Mohammed Sami’s review – great pictures add depth charges through Churchill’s house

The carpet is the color of sweaty mince – pasty, anaemic, flecked with gray and brown. In the middle, four chairs are placed around a circular table. They are heavily gilded, with baroque seats on their backs – seats for people who want to be important. Encased in an electric blue dam, set around a plywood tabletop, its majesty is revealed as a large-scale piece of theatre. Over the whole scene, seen from above, spread four broad blades – the shadow of a ceiling fan. In Mohammed Sami’s world of nightmarish symbolism and visual metaphor, those same blades might apply to a helicopter or a kitchen blender. In its shadow is the dark red carpet of dried blood.

This painting from 2023, The Grinder, is a great start to an exhibition of paintings that send depth charges through Blenheim Palace. The grandeur, the bling, the Blenheim luggage has the potential to kill contemporary art. It takes some chutzpah to brace yourself against these hanging silk rooms with their frames of martial dukes and icy duchess. The eight artists previously chosen to show here were global superstars, including Ai Weiwei, Jenny Holzer and Maurizio Cattelan (whose gold toilet was pinched from the premises). Sami was far from an obvious choice. The Baghdad-born artist’s first institutional show at the Camden Art Center was a highlight last year. He is an inspiring painter, but hardly a household name. Gambling becomes gambling.

In a remarkable feat, Sami has created a new work adapted to the scale and visual language of the palace. Together, his pictures tell a story contrary to the broadcast at the building itself: they do not speak of the glory of victory in battle, but of chaos, pain, trauma, absent bodies, long shadows. Blenheim’s state rooms feature tapestries depicting noble commanders surveying battles in the valleys below. Rather, Sami offers a view from the ground up, from the inevitable array of things.

Wiped Off hangs at the end of a corridor lined with display cabinets displaying stunning floral food service. Plates, perhaps, that military leaders and statesmen ate while carving the world. It looks, from a distance, like a painting of a rifle leaning against a wall. Nearby it is revealed as a mop leaning against rich damask wallpaper, perched on the edge of a pool of red – blood, perhaps – surrounded by smashed crockery. The blood red and the wallpaper reflect the utilitarian carpet of the room where it hangs, creating a picturesque extension of the space. This is the view of people working behind the scenes to clean up evidence of a fight or disaster, to restore the illusion of order.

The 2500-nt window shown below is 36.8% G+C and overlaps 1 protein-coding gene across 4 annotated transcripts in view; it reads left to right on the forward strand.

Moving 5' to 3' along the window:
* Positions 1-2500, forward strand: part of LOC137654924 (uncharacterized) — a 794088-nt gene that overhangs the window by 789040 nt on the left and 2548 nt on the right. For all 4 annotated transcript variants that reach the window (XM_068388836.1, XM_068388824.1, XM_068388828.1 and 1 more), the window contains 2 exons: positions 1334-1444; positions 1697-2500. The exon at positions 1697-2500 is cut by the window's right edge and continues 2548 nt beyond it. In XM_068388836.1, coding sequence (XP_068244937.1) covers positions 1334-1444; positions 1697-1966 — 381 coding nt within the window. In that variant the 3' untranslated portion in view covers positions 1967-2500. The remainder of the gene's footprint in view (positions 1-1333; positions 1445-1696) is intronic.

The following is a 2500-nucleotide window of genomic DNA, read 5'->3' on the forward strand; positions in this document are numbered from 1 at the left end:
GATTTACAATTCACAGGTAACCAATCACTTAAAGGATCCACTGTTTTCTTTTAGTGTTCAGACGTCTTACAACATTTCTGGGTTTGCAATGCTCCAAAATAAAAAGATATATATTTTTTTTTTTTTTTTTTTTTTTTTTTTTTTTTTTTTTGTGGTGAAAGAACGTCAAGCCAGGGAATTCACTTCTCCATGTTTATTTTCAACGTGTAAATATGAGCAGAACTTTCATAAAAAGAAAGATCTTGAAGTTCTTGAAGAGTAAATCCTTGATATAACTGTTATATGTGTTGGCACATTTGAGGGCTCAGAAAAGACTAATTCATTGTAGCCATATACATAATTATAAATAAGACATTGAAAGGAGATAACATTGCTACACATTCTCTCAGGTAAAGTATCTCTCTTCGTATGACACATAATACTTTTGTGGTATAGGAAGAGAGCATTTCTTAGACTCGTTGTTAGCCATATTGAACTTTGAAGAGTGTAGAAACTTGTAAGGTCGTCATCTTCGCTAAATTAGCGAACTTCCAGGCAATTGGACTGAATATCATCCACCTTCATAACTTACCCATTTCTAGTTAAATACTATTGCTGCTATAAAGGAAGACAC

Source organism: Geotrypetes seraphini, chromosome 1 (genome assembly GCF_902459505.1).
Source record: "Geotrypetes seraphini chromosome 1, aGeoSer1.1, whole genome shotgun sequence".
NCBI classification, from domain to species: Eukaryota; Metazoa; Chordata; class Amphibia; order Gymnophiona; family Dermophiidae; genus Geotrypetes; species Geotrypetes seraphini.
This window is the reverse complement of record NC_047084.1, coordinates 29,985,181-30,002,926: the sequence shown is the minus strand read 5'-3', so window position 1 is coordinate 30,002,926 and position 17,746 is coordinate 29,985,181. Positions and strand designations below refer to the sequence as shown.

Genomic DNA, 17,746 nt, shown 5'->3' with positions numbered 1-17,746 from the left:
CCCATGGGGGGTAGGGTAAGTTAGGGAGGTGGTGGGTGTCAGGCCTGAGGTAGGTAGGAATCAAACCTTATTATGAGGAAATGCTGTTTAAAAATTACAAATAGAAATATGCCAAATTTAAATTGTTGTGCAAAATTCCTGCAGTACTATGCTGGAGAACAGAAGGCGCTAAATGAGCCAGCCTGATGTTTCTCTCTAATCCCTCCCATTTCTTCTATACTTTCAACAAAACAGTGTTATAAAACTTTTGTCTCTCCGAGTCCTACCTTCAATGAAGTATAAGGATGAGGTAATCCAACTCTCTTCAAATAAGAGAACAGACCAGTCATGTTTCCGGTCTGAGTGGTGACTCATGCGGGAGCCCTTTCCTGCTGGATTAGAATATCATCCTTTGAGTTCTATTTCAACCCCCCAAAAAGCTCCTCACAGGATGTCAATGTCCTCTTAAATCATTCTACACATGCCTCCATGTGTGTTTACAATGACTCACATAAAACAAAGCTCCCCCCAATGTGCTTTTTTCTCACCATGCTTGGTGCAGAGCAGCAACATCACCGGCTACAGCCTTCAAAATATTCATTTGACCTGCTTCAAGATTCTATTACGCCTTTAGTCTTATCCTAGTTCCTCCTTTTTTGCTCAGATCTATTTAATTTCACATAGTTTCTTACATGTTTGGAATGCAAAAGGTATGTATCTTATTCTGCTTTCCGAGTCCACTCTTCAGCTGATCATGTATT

Sami drinks the decor of the adjacent Green Drawing Room and wears it out in a bold piece of pictorial theatre. After the Storm gives a glimpse of the silk brocade covering the surrounding wall but bears the ghostly mark of a missing painting and the black pockets of bullet holes or shrapnel. In keeping with the scale and tone of the room rather than a photorealistic representation, the painting introduces the possibility of violent chaos ripping through Blenheim itself. And in Arcadia Ego.

In a line of family portraits Sami inserts the shadow of Winston Churchill – a picture in absentia, based on a well-known photograph taken by Yousuf Karsh in 1941. Against a thinly painted black background, Churchill’s silhouette appears as a black and mottled mass, its surface. cracked and corroding. The collar and pocket handkerchief in the original photograph are complimented here by revealing patches of white where patches of splintering paint have been removed. Called Immortality, it shows instead the ephemera of fame and fortune, and the geopolitical turmoil.

Throughout the exhibition, Sami dances venomously with Blenheim’s palette and scale, offering his formal portraits, heavy gilded furniture, baroque chandeliers, regimental flags and military paraphernalia. In the exhibition’s bold installation, all that has been swept aside. The East Gate is a huge, disturbing canvas that sits in the center of the grandest reception room. The strange murk is burning fire in a tangerine sky, air thickened with ash or sand. Crowns of acid light surround lamps strung from mosques and minarets, visible between the outline of bruised and fallen trees. The emerald land below is heavily pockmarked with tank tracks. The air is thick and toxic. This is Bagdad, squatting in the dining room, refusing to allow you a comfortable view.

Sami brought the war back home, disrupting the great isolation of Blenheim with scorched surfaces, mud and a devastating flood. It is a show not of speculative fiction, but of disaggregated geography, delving into the sensory memories of the conflict.

• Mohammed Sami: After the Storm is at Blenheim Palace, Oxfordshire, until 6 October

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